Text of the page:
John Krownapple, the coordinator for Cultural Proficiency, first joined the HCPSS community as an Oakland Mills High School student. He has worked in the HCPSS for 20 years, previously in roles including an elementary teacher, Social Studies/English Language Arts resource teacher and professional development facilitator. In his current role, he coordinates systemwide efforts to support schools working toward excellence with equity through professional learning and organizational development. Here Krownapple blogs about partnering with students in the process to ensure inclusion and equity.
In the below video, recent graduate Esther Lawson-John advocates for educators to tap into the power of Student Voice as a means of improving schools for all students. If you are new to the concept of Student Voice, you might be wondering: What exactly is it? How does it work? What are its benefits? If you’re familiar with the concept, you might be asking: How can we amplify Student Voice in ways that help us work together to shape inclusive, equitable and democratic communities, schools and classrooms? Let’s explore these questions.
Over the past few years, Student Voice has emerged as a popular term in conversations about excellence in education. A quick Google search will show school districts around the world heralding Student Voice as a pillar of school reform. However, it is not a new concept. As far back as 1916, educational reformer John Dewey wrote about Student Voice as a necessary part of the educational process in a democracy.
It’s helpful to think about “voice” as expression. Educators, parents and adults can’t “give” students a voice; students already have a voice. The question is: Are we listening? Or do we tacitly believe some variation of the old dictum that “children (or in this case, students) should be seen and not heard”?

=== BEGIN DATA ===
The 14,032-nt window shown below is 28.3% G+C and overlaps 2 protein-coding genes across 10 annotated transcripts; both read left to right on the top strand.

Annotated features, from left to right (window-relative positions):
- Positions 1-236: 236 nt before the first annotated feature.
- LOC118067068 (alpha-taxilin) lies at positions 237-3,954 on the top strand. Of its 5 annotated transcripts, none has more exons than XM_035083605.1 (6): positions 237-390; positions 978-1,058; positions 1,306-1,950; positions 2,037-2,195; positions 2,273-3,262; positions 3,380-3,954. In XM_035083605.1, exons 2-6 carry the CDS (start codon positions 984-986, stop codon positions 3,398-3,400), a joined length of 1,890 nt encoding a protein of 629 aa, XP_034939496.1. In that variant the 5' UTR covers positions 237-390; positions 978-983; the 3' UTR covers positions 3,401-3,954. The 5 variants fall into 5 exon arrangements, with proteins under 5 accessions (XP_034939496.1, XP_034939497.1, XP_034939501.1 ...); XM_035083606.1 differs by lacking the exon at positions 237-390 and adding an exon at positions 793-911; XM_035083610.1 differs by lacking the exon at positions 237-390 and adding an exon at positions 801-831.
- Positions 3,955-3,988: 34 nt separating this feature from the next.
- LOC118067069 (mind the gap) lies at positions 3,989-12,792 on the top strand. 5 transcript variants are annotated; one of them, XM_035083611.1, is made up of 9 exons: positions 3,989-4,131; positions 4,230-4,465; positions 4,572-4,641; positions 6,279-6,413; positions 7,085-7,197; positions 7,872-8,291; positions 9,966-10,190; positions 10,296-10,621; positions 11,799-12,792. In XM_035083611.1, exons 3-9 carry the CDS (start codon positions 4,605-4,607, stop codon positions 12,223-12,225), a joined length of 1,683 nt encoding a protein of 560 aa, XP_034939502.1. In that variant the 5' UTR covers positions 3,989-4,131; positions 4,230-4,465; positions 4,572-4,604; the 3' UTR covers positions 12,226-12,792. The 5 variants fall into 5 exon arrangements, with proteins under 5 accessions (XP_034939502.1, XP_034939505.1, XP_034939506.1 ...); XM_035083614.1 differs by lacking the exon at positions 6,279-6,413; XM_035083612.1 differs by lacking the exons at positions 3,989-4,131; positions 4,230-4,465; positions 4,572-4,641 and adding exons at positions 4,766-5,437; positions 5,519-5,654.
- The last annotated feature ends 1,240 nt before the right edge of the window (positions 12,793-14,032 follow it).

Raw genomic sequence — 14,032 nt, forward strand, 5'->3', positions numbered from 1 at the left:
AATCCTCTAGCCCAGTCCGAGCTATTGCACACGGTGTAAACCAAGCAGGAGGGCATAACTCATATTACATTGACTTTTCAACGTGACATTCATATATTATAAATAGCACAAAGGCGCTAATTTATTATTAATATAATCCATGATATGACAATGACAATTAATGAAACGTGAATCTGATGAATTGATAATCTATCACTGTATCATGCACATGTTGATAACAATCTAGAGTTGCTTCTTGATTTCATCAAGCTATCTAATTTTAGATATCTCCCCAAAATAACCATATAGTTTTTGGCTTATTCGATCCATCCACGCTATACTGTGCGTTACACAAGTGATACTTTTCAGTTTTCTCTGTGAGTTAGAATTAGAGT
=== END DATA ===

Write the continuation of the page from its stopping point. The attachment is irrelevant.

To join the movement to amplify Student Voice, we can adjust our thinking and realize that students have something valuable to say, and that by sharing their experiences, these young adults-in-training can help us become more effective educators. As adults, we can use our power to issue invitations and listen. In these ways, we can “turn up the volume.” We can choose to amplify Student Voice. We can choose to listen and learn.
Now, let’s consider “voice” metaphorically. If voice is power, then Student Voice represents educators and students sharing power. It represents student choice and involvement in decisions that affect their experience within the classroom. It represents democracy in our schools. It represents the choice of teachers and administrators to lead with students.
Research over the past decade has clearly linked Student Voice to academic motivation and achievement. Students who believe they have a voice in school are seven times more likely to be motivated to learn than students who do not believe they have a voice, according to the 2016 School Voice Report developed by the Quaglia Institute for School Voice and Aspirations (QISA). QISA research also suggests that students who feel they have voice are more likely to experience self-worth, engagement and purpose.
In June, the HCPSS held a two-day Cultural Proficiency professional learning conference with the theme “Student Voice: An Instrument for Inclusion and Equity.” The event featured keynote presentations and breakout sessions that highlighted promising practices across the district and facilitated discussions about how to turn up the volume when it comes to Student Voice.
During many sessions, students led professional learning alongside their teachers. Lawson-John co-led a keynote presentation with HCPSS Leadership Development Coordinator Charlene Allen. Both educators and students in attendance responded enthusiastically to Lawson-John’s presentation. “Give that student a TED Talk,” tweeted one audience member.
It may be possible for us, adults to use our power to give her a TED Talk or a similar platform, but nobody can give Lawson-John a voice. She already has one. And what an incredibly powerful voice it is, especially when amplified.
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